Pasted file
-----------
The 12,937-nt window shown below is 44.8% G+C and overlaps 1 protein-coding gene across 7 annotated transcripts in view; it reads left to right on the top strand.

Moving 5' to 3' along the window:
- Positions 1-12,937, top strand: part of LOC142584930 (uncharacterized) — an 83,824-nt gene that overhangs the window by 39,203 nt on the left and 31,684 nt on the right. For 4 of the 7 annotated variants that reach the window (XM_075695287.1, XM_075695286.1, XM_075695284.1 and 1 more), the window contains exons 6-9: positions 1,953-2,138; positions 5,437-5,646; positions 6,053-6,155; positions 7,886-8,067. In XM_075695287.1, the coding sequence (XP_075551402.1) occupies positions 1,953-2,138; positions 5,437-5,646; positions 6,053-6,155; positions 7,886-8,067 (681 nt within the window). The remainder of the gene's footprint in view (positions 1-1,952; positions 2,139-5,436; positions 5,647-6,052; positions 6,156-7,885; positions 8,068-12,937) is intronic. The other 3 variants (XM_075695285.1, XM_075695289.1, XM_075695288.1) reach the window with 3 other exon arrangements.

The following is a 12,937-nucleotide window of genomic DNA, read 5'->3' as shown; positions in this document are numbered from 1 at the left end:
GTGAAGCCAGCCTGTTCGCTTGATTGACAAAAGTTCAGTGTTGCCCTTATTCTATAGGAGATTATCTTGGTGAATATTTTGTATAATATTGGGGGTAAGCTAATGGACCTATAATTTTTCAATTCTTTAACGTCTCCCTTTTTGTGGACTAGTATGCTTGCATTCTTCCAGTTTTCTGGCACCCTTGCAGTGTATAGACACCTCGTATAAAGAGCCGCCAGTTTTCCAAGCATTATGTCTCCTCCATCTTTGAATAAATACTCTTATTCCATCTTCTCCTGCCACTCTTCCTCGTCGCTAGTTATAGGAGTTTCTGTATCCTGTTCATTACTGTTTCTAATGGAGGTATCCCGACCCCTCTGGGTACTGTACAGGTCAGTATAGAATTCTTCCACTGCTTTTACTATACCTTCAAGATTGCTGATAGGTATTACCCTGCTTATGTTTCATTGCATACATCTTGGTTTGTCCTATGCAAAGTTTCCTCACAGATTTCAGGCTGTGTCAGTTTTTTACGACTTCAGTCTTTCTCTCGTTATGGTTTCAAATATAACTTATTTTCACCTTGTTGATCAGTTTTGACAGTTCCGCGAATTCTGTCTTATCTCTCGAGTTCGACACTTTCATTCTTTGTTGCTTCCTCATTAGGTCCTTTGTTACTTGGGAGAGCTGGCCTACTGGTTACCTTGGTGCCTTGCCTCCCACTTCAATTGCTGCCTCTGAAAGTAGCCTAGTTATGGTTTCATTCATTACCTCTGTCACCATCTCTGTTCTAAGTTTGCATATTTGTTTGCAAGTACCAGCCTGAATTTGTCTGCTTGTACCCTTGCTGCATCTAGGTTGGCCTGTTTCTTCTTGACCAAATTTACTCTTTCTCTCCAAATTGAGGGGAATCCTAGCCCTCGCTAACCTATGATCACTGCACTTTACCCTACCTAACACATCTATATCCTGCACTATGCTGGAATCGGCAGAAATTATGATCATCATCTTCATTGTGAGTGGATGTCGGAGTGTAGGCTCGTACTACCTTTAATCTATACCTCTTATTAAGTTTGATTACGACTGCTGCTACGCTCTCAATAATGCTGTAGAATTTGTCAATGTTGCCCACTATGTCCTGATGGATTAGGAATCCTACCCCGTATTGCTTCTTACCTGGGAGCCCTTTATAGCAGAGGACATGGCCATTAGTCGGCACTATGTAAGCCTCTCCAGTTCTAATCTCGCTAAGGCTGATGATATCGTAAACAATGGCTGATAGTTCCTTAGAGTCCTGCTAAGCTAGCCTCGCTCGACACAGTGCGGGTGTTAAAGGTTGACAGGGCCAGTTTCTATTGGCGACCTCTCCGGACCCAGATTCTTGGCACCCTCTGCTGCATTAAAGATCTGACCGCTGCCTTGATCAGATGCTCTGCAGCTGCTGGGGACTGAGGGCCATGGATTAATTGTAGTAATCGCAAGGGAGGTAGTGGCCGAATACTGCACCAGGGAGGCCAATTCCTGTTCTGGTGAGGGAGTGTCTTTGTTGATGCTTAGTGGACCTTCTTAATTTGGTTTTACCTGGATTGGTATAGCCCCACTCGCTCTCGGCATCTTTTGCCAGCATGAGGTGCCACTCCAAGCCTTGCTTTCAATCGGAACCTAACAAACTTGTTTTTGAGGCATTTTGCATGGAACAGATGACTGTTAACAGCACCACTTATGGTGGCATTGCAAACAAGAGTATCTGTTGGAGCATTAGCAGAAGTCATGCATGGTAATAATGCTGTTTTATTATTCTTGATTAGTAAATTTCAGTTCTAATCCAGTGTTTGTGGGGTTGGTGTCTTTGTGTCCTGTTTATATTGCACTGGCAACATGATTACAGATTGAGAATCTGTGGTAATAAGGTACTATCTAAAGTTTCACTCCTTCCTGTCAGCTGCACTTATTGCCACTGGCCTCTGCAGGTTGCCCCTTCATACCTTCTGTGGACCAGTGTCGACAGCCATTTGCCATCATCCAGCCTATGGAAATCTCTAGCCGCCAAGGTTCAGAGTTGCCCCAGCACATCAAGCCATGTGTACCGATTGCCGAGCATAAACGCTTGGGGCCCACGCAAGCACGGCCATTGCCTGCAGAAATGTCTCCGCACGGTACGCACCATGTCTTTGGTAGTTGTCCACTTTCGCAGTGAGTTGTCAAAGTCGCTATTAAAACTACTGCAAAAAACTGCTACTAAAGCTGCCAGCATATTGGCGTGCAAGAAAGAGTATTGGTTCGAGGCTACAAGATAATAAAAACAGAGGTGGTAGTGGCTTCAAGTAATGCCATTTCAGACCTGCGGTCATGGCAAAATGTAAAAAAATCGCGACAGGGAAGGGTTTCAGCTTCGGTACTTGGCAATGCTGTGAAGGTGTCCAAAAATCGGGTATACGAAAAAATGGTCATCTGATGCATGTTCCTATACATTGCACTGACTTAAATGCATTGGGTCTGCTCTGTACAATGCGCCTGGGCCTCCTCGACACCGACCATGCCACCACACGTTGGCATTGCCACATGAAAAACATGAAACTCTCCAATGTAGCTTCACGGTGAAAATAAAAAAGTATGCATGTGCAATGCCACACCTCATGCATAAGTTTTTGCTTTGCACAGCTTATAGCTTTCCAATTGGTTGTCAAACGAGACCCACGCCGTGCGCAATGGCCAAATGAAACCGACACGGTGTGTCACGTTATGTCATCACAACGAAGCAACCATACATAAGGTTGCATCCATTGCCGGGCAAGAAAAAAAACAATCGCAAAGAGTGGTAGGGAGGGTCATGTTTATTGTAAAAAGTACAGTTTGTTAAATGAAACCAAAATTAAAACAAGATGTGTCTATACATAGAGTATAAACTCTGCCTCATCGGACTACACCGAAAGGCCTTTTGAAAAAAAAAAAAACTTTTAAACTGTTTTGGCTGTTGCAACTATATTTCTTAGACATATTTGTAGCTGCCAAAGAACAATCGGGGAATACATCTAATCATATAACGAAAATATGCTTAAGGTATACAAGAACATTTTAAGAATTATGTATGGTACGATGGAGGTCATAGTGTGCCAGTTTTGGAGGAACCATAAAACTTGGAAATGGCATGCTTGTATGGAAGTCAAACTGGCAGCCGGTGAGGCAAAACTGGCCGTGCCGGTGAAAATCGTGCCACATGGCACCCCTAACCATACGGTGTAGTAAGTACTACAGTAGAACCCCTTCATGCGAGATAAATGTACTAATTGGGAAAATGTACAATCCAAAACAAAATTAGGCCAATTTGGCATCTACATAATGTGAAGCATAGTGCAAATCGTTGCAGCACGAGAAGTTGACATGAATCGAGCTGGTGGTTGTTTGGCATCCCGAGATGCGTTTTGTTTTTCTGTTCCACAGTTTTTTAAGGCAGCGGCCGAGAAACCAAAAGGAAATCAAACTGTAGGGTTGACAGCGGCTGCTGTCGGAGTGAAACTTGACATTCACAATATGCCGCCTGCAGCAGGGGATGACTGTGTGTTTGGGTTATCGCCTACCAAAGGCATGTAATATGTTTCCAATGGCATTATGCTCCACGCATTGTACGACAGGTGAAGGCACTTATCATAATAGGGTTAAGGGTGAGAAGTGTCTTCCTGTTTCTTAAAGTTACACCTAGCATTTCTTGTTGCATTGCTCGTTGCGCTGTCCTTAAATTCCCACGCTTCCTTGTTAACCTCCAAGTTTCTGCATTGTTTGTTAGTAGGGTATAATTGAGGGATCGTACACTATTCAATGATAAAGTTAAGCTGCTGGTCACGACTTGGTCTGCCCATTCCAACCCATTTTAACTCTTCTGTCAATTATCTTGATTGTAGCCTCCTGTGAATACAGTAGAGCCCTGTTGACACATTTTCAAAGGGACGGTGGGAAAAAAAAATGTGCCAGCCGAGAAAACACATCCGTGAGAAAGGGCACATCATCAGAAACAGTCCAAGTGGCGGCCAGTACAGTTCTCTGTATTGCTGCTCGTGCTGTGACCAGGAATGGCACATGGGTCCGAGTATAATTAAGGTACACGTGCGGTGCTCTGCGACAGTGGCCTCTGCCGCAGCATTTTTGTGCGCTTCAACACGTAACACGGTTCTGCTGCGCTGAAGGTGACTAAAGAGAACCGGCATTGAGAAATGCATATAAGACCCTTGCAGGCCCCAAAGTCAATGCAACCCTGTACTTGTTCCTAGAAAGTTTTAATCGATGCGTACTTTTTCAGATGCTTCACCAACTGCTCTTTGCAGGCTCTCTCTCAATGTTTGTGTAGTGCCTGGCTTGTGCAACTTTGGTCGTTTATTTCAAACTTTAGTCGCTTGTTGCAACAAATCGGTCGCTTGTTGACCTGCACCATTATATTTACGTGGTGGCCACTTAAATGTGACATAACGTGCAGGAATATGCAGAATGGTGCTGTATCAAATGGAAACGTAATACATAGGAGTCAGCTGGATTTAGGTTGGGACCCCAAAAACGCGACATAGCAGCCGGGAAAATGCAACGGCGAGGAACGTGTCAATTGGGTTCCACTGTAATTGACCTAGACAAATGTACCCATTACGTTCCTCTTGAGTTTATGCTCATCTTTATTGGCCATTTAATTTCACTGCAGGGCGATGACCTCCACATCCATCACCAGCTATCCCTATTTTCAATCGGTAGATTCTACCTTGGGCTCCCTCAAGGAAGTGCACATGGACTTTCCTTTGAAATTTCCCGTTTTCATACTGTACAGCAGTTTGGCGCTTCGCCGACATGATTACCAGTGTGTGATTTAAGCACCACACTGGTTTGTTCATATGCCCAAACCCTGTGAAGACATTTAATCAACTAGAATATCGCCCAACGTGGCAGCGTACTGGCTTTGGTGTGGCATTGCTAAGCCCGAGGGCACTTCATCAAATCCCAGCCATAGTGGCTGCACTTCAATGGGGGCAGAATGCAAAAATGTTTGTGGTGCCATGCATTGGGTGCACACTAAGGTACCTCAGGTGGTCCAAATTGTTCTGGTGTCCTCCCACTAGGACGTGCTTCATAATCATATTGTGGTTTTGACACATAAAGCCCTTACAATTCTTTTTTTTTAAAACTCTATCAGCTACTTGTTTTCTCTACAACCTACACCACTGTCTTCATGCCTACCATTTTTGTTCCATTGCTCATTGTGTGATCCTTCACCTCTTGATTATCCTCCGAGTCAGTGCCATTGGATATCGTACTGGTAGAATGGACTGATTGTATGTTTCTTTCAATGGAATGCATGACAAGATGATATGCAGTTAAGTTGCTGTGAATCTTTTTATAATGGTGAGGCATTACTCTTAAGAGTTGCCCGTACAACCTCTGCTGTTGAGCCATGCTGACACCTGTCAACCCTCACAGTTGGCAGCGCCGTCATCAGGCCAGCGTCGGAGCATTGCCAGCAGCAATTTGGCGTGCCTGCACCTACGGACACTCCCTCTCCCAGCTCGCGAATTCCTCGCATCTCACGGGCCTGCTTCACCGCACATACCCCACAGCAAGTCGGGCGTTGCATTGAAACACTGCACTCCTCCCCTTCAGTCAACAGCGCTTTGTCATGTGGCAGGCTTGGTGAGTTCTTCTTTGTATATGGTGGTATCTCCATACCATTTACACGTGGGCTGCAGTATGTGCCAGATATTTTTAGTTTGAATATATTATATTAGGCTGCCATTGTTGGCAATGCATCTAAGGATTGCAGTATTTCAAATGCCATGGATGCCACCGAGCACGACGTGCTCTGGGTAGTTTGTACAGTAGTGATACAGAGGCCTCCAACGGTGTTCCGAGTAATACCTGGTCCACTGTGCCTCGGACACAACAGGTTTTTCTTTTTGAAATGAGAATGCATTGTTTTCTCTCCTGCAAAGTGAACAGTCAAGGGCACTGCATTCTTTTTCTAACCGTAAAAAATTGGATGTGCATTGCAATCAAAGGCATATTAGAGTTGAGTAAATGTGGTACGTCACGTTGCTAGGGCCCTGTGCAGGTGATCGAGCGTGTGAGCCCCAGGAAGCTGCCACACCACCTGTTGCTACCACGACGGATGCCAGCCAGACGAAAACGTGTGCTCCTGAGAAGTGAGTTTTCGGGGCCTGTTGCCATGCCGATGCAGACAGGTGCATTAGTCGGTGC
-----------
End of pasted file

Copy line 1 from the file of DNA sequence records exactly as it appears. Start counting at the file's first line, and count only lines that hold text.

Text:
The 12,937-nt window shown below is 44.8% G+C and overlaps 1 protein-coding gene across 7 annotated transcripts in view; it reads left to right on the top strand.